Sources of Haitian Names
I drew the names of educated Haitians from lists of university applicants that Haitian universities made available online. The lists were drawn up in 2006-2011, and represented 6,909 individuals, of whom I identified 4,874 as male and 1,114 as female. The lists didn't contain the applicants' gender, so I assigned gender myself, using Internet searches of sites such as Facebook when a name was ambiguous.
The data also didn't include applicants' birthdates. In calculating an age range, I assumed that the average undergraduate applicant was at least 18 upon application. An upper age range is difficult to assign to the applicants for three reasons:
- Educational delay is common in Haiti, even among relatively privileged students.
- Because competition for admission to university is fierce, applicants sometimes apply several years in a row. Applicants can't be assumed to have just completed secondary school, or even to have graduated one or two years ago.
- Some of the applications may have been for graduate positions.
I assumed an upper age of 25 for the sake of convenience, but this assumption is completely untested and open to challenge. However, if the average applicant was 18 to 25 in 2006-2011, then most of the people on the list were born in 1981 to 1993.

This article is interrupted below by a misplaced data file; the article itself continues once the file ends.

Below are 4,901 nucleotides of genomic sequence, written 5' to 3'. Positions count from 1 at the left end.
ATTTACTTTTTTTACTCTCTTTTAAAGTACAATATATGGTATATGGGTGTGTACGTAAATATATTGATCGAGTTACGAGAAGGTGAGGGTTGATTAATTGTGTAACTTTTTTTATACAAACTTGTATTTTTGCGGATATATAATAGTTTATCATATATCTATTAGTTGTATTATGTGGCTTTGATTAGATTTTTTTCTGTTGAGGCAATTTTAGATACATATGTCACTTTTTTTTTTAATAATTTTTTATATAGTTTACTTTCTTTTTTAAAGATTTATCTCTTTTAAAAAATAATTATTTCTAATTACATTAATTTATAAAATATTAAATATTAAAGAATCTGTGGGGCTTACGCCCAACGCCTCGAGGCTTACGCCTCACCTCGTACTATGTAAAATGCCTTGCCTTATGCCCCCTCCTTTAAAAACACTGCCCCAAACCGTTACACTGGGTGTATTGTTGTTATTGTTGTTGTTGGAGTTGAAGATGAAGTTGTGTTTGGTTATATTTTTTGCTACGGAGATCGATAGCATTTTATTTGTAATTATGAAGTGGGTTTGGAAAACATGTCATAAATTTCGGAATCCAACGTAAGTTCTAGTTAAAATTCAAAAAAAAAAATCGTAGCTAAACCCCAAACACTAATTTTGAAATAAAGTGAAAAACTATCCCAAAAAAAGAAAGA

Working-Class and Rural Haitians
I compiled the names of working-class and rural Haitians from child sponsorship sites and the blogs of relief organizations. While the data source is riddled with issues—selection bias, inaccuracies inserted by non-Haitian volunteers, ethical questions—it's one of the vanishingly few sources of information about the names of the 80% of Haitians who are functionally illiterate and/or not online. (Or rather, it's one of the vanishingly few sources available to people who can't fly to Haiti.)
In February 2013, I collected the names of 2,883 children, of whom I identified 1,578 as boys and 1,271 as girls. When birthdate or age data was available, I collected that as well. Of the 2,250 children whose birth years were known or estimatable, the youngest children were born in 2013 and the oldest, participants in programs for the developmentally disabled, were born in 1982. However, there were only 162 young adults over the age of 18, or 7.2% of the people whose birth year was known.